[d@DCC] Infringing morality
russell at flora.ca
Sun Dec 21 10:26:14 EST 2003
On Fri, 19 Dec 2003, Jason Young wrote:
> > If you are not the copyright holder and are publishing someone elses
> >work without their permission, that is an immoral and antisocial act that
> >should be actively discouraged in a just society. I also happen to
> >believe it is a violation of human rights (UN UDHR article 27b).
> Morality is a double-edged sword which could (and would) be wielded
> as oppressive censorship.
What I am trying to do with this discussion is bring us is a recognition
that there is a difference between what should be considered socially
acceptable, and what is legal. We can then formulate our own ideas
of what we think is acceptable, and think about all the
consequences of that.
I believe that currently certain types of infringement of works against
the interests of the creator is now considered legal by our copyright act,
but I do not believe that this makes committing these acts socially
acceptable. Certain other types of socially acceptable uses of works are
also considered infringement by our copyright act -- things which should
be considered fair dealings.
I believe the copyright act is wrong in these cases, and should be
The other separation is between what is legal and what is enforceable,
or generally whether the seriousness of the crime needs to match the level
of enforcement or punishment. When private not-for-profit communication
of works, which I consider to be socially unacceptable but a minor crime,
receives censorship-levels of enforcement then we have a very serious
> If I had my druthers, I'd take freedom of
> expression over copyright nine times out of ten or more...
What has brought us to the point where we have come to take almost for
granted that these are in conflict with each other? Are we in this
community now fighting against creators' interests because of a third
party that has almost been making fools of the creator community?
I think it is the intermediaries and how they have abused both creators'
and citizens' rights that has made them seem in conflict. I have yet to
be offered adequate evidence of the claimed seriousness or often even harm
(to the creator -- the intermediaries are just middle-men who only have a
purpose when a creator or citizen needs them) of citizen-level
infringement of copyright with modern technology, and yet policy makers
have been operating under a 'chicken little -- sky is falling' attitude.
The whole concept of trusting citizens to do the right thing, and
educating them to internalize a respect for creators, is entirely lost.
The ability to trust is decreasing, but I believe this largely to be the
actions of intermediaries and governments on behalf of these
I believe that with the intermediaries out of the way (legislatively and
otherwise) that citizens would honor creators' rights. I read recently
an article about in economics that I believe was extremely relevant to the
In a former life, when I was a journo, my newspaper tried a stunt in
which a dozen wallets, each containing a five pound note (worth about
$50 or more in today's debased apology for currency) and an owner's
phone number, were deliberately "lost" in strategic places around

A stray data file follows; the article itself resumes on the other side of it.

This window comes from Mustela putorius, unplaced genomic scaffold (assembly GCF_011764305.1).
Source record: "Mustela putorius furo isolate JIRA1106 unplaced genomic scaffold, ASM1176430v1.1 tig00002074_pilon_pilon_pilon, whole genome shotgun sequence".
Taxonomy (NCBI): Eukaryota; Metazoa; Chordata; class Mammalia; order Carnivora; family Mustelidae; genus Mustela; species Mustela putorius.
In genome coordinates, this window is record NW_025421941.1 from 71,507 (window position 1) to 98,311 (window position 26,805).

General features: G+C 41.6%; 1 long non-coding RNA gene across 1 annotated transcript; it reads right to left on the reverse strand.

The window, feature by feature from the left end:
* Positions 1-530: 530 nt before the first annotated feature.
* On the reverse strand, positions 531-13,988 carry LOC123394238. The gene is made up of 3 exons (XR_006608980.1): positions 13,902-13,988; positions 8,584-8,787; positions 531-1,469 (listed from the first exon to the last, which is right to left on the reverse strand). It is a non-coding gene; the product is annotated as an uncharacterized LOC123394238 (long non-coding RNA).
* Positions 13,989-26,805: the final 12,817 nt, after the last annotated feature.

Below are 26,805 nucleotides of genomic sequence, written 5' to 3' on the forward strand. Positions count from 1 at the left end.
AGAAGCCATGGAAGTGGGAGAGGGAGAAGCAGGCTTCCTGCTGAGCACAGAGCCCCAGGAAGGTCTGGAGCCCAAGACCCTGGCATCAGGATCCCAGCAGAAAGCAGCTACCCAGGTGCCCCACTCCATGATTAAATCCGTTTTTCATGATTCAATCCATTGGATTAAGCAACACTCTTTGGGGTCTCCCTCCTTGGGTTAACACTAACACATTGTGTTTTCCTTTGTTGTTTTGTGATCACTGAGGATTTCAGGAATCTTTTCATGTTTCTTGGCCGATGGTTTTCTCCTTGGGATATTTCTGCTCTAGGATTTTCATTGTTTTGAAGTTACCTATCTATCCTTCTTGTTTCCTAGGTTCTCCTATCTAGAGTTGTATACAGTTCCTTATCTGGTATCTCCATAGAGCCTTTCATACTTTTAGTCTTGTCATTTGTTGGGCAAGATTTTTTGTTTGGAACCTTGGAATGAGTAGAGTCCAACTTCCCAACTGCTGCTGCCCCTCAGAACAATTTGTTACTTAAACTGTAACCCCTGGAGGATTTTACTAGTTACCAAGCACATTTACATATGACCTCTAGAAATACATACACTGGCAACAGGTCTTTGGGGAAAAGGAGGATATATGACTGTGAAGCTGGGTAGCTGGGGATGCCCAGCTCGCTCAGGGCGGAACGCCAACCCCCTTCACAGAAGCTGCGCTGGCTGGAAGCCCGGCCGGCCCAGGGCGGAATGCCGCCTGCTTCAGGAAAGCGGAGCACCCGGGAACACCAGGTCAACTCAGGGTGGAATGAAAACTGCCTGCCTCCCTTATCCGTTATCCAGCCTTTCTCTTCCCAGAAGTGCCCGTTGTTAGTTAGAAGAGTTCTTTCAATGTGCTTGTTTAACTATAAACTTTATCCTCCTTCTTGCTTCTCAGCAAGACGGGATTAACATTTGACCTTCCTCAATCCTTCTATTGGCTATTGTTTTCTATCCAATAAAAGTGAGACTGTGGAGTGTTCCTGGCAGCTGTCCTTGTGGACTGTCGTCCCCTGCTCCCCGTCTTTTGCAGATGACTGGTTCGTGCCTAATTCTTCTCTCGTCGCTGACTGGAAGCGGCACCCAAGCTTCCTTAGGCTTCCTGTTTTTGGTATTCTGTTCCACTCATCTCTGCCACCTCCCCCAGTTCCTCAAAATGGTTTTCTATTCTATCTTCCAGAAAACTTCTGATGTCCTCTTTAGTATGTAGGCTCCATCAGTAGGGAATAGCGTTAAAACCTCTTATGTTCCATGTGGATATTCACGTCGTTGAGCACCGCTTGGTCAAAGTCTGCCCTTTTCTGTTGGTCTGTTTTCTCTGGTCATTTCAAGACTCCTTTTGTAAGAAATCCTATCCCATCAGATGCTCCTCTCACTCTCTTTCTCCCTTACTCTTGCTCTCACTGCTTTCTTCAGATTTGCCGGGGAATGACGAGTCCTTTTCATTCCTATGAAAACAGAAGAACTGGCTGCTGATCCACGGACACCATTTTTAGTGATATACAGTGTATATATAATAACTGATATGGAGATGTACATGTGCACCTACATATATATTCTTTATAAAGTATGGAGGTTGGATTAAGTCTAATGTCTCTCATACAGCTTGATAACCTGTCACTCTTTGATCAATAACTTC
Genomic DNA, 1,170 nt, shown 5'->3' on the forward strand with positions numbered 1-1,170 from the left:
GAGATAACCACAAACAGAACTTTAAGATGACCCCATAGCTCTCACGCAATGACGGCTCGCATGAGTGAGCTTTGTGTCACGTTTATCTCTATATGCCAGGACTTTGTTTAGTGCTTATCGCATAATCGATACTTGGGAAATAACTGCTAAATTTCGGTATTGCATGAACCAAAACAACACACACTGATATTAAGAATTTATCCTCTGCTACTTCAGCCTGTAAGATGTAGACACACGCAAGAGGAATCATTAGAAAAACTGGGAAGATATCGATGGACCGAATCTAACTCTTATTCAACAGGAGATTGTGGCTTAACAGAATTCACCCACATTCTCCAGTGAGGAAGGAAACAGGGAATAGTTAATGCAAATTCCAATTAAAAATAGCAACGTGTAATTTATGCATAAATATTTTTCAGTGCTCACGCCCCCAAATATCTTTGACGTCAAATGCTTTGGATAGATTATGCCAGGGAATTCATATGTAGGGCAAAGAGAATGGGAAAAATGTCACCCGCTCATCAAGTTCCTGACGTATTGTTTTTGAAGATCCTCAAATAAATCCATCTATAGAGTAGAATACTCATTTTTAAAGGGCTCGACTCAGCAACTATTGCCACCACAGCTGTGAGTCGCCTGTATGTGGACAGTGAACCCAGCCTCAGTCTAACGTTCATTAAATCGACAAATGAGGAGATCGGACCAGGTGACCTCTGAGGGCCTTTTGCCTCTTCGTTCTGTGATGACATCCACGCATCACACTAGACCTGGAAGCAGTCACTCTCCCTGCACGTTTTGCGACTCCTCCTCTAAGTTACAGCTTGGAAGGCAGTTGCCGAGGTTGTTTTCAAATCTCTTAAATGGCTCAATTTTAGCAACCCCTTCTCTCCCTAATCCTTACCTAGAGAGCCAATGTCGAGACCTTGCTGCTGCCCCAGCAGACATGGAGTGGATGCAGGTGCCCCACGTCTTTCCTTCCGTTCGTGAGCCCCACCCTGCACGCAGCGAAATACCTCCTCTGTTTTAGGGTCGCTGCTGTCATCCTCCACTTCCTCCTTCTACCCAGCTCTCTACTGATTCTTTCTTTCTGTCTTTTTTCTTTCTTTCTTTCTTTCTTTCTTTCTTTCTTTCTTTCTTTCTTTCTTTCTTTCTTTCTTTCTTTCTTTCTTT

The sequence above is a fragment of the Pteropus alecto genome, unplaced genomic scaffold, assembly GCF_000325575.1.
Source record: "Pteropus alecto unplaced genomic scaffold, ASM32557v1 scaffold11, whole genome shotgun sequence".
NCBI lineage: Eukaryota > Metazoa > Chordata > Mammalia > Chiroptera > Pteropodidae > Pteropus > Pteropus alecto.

Perth to reach a cross-section. Nearly all contacted the "owner" and
learned it was a newspaper experiment and were invited to keep the
fiver and the excellent wallet. The real world is quite different
from the skewed artificial world of economics.
which also references:
A long walk to understanding trust
What I am hoping to do is to build a respect in both the creator and
'user' community for each other. If each listens only to the
intermediaries (creators believing the intermediaries are protecting their
interests, users rejecting the dictates of the intermediaries and taking
things out on the creators) then things can only get worse.
> particularly now that we live in an environment where technology
> blurs the formerly discrete notions of publisher and public.
Does technology do this, or do the intermediaries claim publisher-like
qualities onto the public that doesn't really exist? When there is no
commercial transaction taking place, just the unproven economic *theory*
that certain actions *may* cause less commercial transactions in the
future, does that relate to economic or only moral rights for creators?
Is putting information up on my personal website (not anonymous) in
modern times really that different than reading something out loud?
Regardless of what the law says, what should society consider to be
socially acceptable in regards to creators rights?
> The author is never the beginning of the conversation, why should they
> be the end, artificially?
This part you will have to explain. All creations are derivative works
on things before them -- everyone stands on the shoulders of giants.
Does that mean that there should be no "protection of the moral and
material interests resulting from any scientific, literary or artistic
production of which he is the author." (UN UDHR 27b).
I ask that separately from defining what constitutes moral and material
rights which is a longer conversation, but we may be at the level of
questioning whether such protection of these interests should exist.
Russell McOrmond, Internet Consultant: <http://www.flora.ca/>
Governance software that controls ICT, automates government policy, or
electronically counts votes, shouldn't be bought any more than
politicians should be bought. -- http://www.flora.ca/russell/
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